Whats the BEST type of SNAPCAPS to use?


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cleetus03
September 24, 2009, 04:30 PM
I finally realized I should purchase some SNAPCAPS so I can practice dry-firing my pistols. But after looking online I am somewhat bewildered between choosing one. With that said here are my questions;

1. Do you get what you pay for? (I notice some brands cost way more than others well like $5-$10 more)

2. How long do Snap Caps last? (I mean like how many times can you dryfire one before it no longer serves its purpose)

3. Whats your top recommended brand for 9mm & 22lr? (The guns in question are a Taurus PT92 & Beretta 21a)

I appreciate all the help & info yall can give me!

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blutarsky
September 24, 2009, 04:35 PM
i have some of these in 9mm (tipton brand):

http://www.midwayusa.com/viewProduct/?productNumber=612279

they seem to work pretty well. i haven't used them a TON, but they have held up well and will probably last quite a while.

rcmodel
September 24, 2009, 04:38 PM
A-Zoom brand are the only all metal snap-caps I am aware of, and they last far longer in use then the all-plastic ones.

http://www.azoomsnapcaps.com/snap-caps.php

rc

Xader
September 24, 2009, 04:45 PM
These are the ones I prefer: A-Zoom (http://www.midwayusa.com/viewProduct/?productNumber=691109)

Very tough CNC Aluminum. Do what they do very well. Available in 9mm, but not 22LR.

They do have a 22LR dummy round...

Shadow 7D
September 24, 2009, 04:50 PM
But aren't A-zoom basically AL dummy rounds?
what would be the difference between using a spent case and an A-zoom?

rcmodel
September 24, 2009, 05:00 PM
No. Not the same as a dummy round or fired round at all.

They have what they call:
"The highly durable dry fire “Dead Cap” can take over three thousand dry fires while protecting the firing pin."

http://www.sightm1911.com/lib/review/pix/A-Zoom_2_350.jpg


A fired primer is only good for a few hits until it is beat out and offers zero protection to the firing pin.

rc

1KPerDay
September 24, 2009, 05:36 PM
I use the A-zoom ones in centerfires, and I have some of their "action proving dummy rounds" for 22 LR. The latter are NOT snap caps, though.

bigfatdave
September 24, 2009, 06:18 PM
I'm not sure if there is a real snap-cap option for rimfire ... seeing as the whole rim would have to be spring-loaded somehow.
I use a set that is probably Tipton for 9mm, they look like the ones pictured, and the name is familiar ... but the white printing is totally worn off of mine from chambering, rolling around on the ground, etc etc.
They seem to be holding up just fine, I have no idea how many strikes they have on them, and I'm sure you'll lose count as well. Probably upwards of 500 each, possibly over 1000 ea.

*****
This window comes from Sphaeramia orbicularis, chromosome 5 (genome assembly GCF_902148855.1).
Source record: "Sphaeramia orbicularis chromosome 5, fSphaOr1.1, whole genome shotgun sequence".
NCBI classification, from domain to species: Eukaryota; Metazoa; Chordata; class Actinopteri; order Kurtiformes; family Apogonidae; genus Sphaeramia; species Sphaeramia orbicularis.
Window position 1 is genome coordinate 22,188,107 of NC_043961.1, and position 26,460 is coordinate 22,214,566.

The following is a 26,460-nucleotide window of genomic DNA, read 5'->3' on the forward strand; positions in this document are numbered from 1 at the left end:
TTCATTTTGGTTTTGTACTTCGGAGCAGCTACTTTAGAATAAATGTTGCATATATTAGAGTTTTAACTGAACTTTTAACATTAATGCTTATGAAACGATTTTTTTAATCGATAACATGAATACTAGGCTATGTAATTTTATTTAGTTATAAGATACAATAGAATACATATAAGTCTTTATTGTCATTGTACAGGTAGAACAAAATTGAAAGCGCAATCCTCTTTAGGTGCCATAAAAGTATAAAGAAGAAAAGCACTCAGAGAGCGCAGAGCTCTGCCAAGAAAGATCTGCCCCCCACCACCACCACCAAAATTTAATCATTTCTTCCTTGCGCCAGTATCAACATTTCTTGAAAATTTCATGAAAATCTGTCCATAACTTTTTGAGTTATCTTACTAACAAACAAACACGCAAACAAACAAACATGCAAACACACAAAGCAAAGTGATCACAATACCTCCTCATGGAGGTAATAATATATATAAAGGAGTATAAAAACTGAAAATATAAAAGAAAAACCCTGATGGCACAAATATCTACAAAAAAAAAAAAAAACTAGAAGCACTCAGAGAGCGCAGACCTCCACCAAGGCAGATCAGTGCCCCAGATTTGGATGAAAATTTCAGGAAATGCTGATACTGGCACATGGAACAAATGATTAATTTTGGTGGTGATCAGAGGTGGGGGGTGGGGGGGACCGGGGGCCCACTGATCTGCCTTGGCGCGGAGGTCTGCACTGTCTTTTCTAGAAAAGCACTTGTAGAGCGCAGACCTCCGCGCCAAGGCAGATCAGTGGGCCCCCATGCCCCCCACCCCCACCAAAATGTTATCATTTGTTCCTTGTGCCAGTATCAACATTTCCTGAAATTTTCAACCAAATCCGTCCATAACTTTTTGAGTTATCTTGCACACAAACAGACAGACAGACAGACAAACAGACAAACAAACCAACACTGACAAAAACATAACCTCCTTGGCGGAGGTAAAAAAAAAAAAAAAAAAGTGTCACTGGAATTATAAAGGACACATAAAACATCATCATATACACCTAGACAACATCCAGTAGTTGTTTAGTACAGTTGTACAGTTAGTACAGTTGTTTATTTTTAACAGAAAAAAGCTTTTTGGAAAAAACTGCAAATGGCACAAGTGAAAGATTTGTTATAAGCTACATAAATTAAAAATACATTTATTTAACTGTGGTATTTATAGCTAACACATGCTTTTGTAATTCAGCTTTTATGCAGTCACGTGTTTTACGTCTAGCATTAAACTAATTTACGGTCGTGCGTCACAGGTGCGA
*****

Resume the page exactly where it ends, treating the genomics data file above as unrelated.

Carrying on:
The A-zoom brand ones look pretty good, too ... but I really like the bright red plastic, since there isn't any ammo in the house that looks even vaguely like the Tipton caps.

noeyedeer
September 24, 2009, 08:23 PM
A-zoom are really hard to find in the grass at the range.

bigfatdave
September 24, 2009, 08:55 PM
noeyedeer, that's another reason I like the bright red plastic ones.

c919
September 24, 2009, 10:03 PM
Another +1 for A-zoom

TargetTerror
September 24, 2009, 10:43 PM
I make my own with my reloading press. Deprime a spent case, DON'T PRIME OR ADD POWDER, then seat a bullet. Cut a piece of pencil eraser to fit the primer pocket and you have your very own snap cap for a much lower premium than Azoom and the like.

This trick is particularly useful for wildcat or rare cartridges.

DasFriek
September 24, 2009, 10:48 PM
I have some ST Action Pro .45 snap caps and are junk imo.
After 3 hits from the firing pin the plastic orange bullet/cap pushes out of the casing.
This allows the firing pin to operate like no dummy round is in it at all.Then when you go to eject it the round is too long now since the end is pushing out of the casing.

Maybe some super glue may fix this,but i wish i had invested in better ones.

ChristopherG
September 24, 2009, 11:03 PM
I don't mean to be contentious, but what happened to persuade you that you need snap caps? I have dry-fired each of a dozen different guns thousands of times, some no doubt tens of thousands of times, with no adverse effect I can detect. Did something happen to your guns?

ainokea
September 24, 2009, 11:22 PM
If it's a hammer fired handgun you can put a foam earplug in the hammer channel and dry fire away.

cleetus03
September 25, 2009, 11:29 AM
Looks like A-Zoom is a winner!

I appreciate all the help from yall!:)

p.s. If 22lr snapcaps are not available is there a way to make one to safely dryfire my Beretta 21a?

bigfatdave
September 25, 2009, 11:36 AM
A spent casing will work a few times, just collect a handful from the range.

CWL
September 25, 2009, 02:30 PM
You want some resistance given to the firing pin to prevent failure, over-extension or breakage, which is why snap caps and dummy rounds all are composed of rubber or soft plastic at the contact area.